I’m a fan of web applications, but I’m used to having a great development environment at my fingertips. I’ve never understood the appeal of using a glorified notepad to write code. I think most of us could do it, but why would someone want to? It’s like painting a house with a toothbrush.
Visual Studio is much better; it’s like a house painting kit. I would rather have a full painting kit than one brush, even one larger than a toothbrush, but kits usually lack specialized tools. Trust me; the job is much easier if you have the right tools.
If Visual Studio gives you a few buckets of paint and several brushes, JustCode Q1 2013 gives you the shades of paint and brushes you’re missing. We love the web, and we want to help you create your masterpiece.
LESS is CSS with a ton of great features. JustCode now supports this file type so it feels like a standard code file in Visual Studio. With JustCode, you have the colorization, navigation, code analysis, and refactorings you expect in CSS files but for LESS.
To get started, you can simply rename your site’s CSS file to the .less extension, add an existing less file (there are some great ones in Kendo UI and Twitter Bootstrap), or add a new less item to the Solution. One warning: if you rename a file to .less, Visual Studio sets the Build Action to None and you must change it back to Content for JustCode to analyze the file.
Most browsers don’t directly support LESS, and it’s customary to convert LESS to CSS before deploying. To do this with JustCode, right-click the file in the Solution Explorer and choose either Just Compile to CSS or Just Compile to CSS and Minify, according to your preferences. These functions are also available from the Code section of the Visual Aid menu.
If you renamed a CSS file and did this, then an identical CSS file is the output. So what’s the big deal? LESS supports all those features you wish CSS had such as variables, functions, mixins, hierarchal definitions, and more. To get a full picture of what you can do, go to lesscss.org. The website describes the language with tons of examples.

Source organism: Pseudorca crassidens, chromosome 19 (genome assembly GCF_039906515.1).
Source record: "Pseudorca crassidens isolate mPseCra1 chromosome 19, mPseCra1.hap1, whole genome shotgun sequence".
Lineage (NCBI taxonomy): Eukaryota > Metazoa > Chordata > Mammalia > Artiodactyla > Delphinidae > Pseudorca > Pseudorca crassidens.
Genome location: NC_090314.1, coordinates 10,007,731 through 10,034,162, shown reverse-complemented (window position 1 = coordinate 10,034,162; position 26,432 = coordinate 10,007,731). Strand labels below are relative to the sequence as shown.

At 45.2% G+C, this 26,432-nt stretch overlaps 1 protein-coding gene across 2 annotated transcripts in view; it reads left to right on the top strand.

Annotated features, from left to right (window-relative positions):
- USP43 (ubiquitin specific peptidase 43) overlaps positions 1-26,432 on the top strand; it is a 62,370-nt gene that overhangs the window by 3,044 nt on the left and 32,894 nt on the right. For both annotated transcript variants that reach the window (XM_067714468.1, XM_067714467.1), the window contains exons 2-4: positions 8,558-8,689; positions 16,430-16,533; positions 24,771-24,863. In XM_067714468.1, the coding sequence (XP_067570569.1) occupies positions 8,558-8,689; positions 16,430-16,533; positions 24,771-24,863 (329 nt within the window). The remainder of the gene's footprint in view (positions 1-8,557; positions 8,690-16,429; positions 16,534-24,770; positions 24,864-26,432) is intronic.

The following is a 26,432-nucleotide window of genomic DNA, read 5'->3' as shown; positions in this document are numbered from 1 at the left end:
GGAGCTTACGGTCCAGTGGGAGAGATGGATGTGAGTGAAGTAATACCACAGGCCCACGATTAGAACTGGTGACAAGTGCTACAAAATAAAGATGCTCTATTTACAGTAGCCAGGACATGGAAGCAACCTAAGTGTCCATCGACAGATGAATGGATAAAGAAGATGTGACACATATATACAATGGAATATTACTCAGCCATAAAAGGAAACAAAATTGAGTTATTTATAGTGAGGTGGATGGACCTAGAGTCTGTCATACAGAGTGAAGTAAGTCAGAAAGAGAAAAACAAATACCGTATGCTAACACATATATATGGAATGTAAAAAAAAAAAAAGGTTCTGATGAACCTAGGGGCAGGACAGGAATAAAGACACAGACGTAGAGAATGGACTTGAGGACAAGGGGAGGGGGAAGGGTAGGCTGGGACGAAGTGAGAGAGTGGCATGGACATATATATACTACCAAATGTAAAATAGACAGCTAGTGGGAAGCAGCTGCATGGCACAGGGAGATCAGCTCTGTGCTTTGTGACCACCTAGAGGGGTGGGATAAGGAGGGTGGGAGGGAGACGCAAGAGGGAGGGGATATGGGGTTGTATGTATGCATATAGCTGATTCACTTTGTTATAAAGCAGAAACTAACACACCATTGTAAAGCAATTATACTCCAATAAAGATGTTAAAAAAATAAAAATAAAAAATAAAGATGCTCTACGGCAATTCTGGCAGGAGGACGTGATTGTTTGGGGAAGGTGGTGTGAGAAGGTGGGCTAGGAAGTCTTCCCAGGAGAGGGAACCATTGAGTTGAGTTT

We added menu options for controlling code analysis and styling for LESS files.
In JustCode User Options, under Code Analysis, you can control how it handles both code problems (what we now call error and warnings) and hints. Here’s a screenshot to help you find them.
There are several styling options available under the Code Style menu. We also added a hint that if you click a label, we’ll show you how the option affects the styling rule.
Both analysis and styling options are available as Solution Options as well.
If you use recent versions of Microsoft Web Essentials or the current release of ASP.NET with Web Tools, you already have some LESS functionality. JustCode is compatible with these tools, so there’s no need to change your workflow.
Compatibility is a concern, but it doesn’t provide incentive to use both products. Here’s what JustCode adds on top of the capabilities provided by Web Essentials:
We were going in deep with LESS, so we added Code Template support for LESS files. Since LESS extends CSS, it only made sense to include them for CSS files. Why stop there? We threw in HTML templates to complete the cycle!
Don’t confuse Kendo UI Templates with Code Templates. These templates take advantage of using a MIME type not recognized by browsers for the TYPE attribute of a SCRIPT tag, preventing the browser from parsing that particular script section. Kendo UI uses these tags marked with the MIME type text/x-kendo-template as item templates, and this is perfect for dynamically generating content for tables or other controls containing variable data. Here’s an example of one of these templates.
JustCode Q1 2013 is an exciting release for web developers, and these features open up many possibilities for the future. Let us know what you would like to see in future releases of JustCode by visiting our Feedback Portal. We look forward to hearing from you!
Chris Eargle is a Microsoft C# MVP with over a decade of experience designing and developing enterprise applications, and he runs the local .NET User Group: the Columbia Enterprise Developers Guild. He is a frequent guest of conferences and community events promoting best practices and new technologies. Chris is a native Carolinian; his family settled the Dutch Form region of South Carolina in 1752. He currently resides in Columbia with his wife, Binyue, his dog, Laika, and his three cats: Meeko, Tigger, and Sookie. Amazingly, they all get along... except for Meeko, who is by no means meek.
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